David Ezra Stein received the Ezra Jack Keats New Writer Award for Leaves, which was also a Publishers Weekly Best Book of the Year, a Kirkus Reviews Editor's Choice and a School Library Journal Best Book. He also wrote and illustrated Pouch!, The Nice Book and Monster Hug! He lives in Kew Gardens, New York.
PreS-Gr 2-Simple, declarative sentences and expressive small-scale pictures blend beautifully in this sweet story about a young bear experiencing his first full cycle of seasons. Bamboo pen and earth-toned watercolors are used to great effect to depict the setting of a tiny island with a few trees. The serene scenes and streamlined story line reflect perfectly the gentle passage of time. The bear dances gracefully and happily as he picks flowers and absorbs the warmth of the sun: "Everything was going well." Then the first autumn leaf drops, and he asks it, "Are you okay?" As leaves continue to fall, he leaps around trying to catch them; he even tries to reattach them to the branches. When he becomes sleepy, he carries a bunch of leaves to a hole and uses them to cover the entrance while he hibernates. Snow falls and blankets the ground; a fox trots by and a white rabbit peeks over the hillside. As yellow tones return to the sky, birds scratch for food in the melting snow. The bear looks out of his warm den and, when he sees the new green buds on the trees, he jumps out crying, "Welcome!" This introspective little gem exudes joy.-Kirsten Cutler, Sonoma County Library, CA Copyright 2007 Reed Business Information.
Stein's (Cowboy Ned and Andy) pen-and-ink illustrations conjure a place readers will wish they could visit, a tiny island that pokes up out of a bay. Drawn in mossy greens and golds, the island is home to a very young bear-so young that when the leaves start falling in the autumn, he's a little shocked: "He tried to catch them and put them back on... but it was not the same." The bear doesn't despair; he grows sleepy, goes off to hibernate and wakes in the spring. This set of events is depicted in a series of panels trained on the entrance to the bear's den; the single tree above it loses its leaves, is blanketed by snow, and receives visits first by a rabbit and then by a pair of cardinals.) Eventually the bear sticks his head back out to greet the spring sunshine and spies the tiny buds on the trees. " `Welcome!' he cried. And, he thought, the leaves welcomed him." Many things contribute to the success of Stein's tale: the joyously colored panels that hang on the pages like paintings-more intimate, somehow, than double-page spreads-the island's eight trees and their leaves, which seem lively and animate and entirely worthy of friendship; the innocence of the bear; and Stein's willingness to let the story assume its own haiku-like shape. His autumnal pictures seem to glow, while the bear himself has the irresistible appeal of a well-loved toy. All ages. (Aug.) Copyright 2007 Reed Business Information.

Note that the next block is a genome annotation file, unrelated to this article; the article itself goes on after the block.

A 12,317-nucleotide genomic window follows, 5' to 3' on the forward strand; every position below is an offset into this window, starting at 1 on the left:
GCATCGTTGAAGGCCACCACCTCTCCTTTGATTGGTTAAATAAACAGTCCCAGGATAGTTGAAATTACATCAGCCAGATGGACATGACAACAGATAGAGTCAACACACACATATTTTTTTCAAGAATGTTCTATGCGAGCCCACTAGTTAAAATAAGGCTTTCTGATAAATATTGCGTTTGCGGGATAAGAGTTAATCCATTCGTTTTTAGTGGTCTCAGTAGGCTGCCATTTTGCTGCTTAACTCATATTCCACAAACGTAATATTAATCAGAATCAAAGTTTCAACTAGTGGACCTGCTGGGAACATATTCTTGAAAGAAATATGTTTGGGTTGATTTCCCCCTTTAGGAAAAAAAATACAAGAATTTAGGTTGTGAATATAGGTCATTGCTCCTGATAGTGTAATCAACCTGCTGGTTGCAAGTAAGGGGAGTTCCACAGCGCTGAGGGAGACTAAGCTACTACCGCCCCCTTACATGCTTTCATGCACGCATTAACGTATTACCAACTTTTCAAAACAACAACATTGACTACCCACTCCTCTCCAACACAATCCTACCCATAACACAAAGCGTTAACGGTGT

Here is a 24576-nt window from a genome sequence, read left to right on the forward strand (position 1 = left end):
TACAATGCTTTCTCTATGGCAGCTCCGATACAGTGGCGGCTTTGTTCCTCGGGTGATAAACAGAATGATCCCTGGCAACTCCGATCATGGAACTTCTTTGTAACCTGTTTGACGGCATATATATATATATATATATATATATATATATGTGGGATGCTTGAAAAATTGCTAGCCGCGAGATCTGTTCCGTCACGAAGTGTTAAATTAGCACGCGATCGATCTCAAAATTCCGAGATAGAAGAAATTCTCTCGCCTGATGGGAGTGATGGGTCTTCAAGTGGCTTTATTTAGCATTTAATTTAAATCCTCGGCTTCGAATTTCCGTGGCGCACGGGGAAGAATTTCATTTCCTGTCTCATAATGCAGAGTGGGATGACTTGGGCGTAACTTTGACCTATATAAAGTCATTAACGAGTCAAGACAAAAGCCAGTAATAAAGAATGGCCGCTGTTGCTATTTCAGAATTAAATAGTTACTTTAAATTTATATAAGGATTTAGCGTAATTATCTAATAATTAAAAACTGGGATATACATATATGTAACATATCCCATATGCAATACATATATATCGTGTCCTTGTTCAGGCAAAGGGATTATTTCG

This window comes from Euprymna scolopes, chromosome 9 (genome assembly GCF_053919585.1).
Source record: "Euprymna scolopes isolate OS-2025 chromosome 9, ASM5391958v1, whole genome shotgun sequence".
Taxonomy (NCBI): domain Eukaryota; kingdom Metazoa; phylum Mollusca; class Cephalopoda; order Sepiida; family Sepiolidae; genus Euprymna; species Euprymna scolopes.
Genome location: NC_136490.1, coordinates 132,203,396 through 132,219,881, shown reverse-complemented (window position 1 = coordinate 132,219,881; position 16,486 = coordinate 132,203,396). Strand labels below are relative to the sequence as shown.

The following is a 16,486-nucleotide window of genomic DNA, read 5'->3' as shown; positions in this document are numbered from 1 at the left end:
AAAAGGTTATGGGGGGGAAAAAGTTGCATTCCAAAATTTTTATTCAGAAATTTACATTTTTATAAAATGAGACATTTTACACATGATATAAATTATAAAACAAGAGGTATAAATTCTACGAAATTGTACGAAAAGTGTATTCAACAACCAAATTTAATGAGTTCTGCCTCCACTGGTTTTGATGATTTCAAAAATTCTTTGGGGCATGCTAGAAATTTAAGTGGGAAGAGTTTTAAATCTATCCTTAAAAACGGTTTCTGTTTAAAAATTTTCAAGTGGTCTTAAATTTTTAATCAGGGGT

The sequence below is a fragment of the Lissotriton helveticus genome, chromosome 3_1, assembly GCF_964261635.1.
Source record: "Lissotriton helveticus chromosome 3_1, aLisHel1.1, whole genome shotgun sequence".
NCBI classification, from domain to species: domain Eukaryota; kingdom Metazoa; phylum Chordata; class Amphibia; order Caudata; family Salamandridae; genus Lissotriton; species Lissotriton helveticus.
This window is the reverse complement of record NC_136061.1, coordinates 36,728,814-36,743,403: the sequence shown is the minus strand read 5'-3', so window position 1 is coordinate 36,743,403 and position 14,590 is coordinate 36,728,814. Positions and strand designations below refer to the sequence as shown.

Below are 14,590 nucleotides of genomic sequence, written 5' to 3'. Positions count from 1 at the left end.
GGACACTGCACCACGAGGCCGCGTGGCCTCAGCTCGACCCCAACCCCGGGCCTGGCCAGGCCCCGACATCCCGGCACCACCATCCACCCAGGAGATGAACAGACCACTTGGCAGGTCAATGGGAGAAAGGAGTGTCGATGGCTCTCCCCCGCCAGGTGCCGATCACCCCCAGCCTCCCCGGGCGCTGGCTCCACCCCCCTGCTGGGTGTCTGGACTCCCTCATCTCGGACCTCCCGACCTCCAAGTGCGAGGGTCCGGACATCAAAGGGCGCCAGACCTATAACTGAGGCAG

To Bear, in his first year, everything is new. He lives on a tiny island with a few trees, flowers, berries, and butterflies, and he dances with joy until he sees a leaf fall to the ground. He wonders, "Are you okay?" More leaves fall. "He tried to catch them and put them back on . . . but it was not the same." As he watches the leaves fall and blanket the ground, he grows sleepy, finds a cave like hole, fills it with leaves, and burrows into it to sleep away the winter. In spring, he joyfully welcomes the tiny leaves unfolding on the trees. The narrative works seamlessly with the freewheeling, expressive artwork. Created with bamboo pen, the energetic, sensitive drawings are tinted with subtle shades of color. Just as Stein uses white space effectively in the art, he uses "white space" well in the spare, precise text, leaving some details for children to notice in the pictures alone, such as how the leaves have been stuck back on the trees by spearing them onto the living twigs. Teachers will find this picture book a natural for curriculum units on leaves or hibernation, and children will enjoy seeing fall anew through the eyes of a big-hearted character more innocent than themselves. Wonderfully simple and simply wonderful for sharing with children. -Booklist, starred review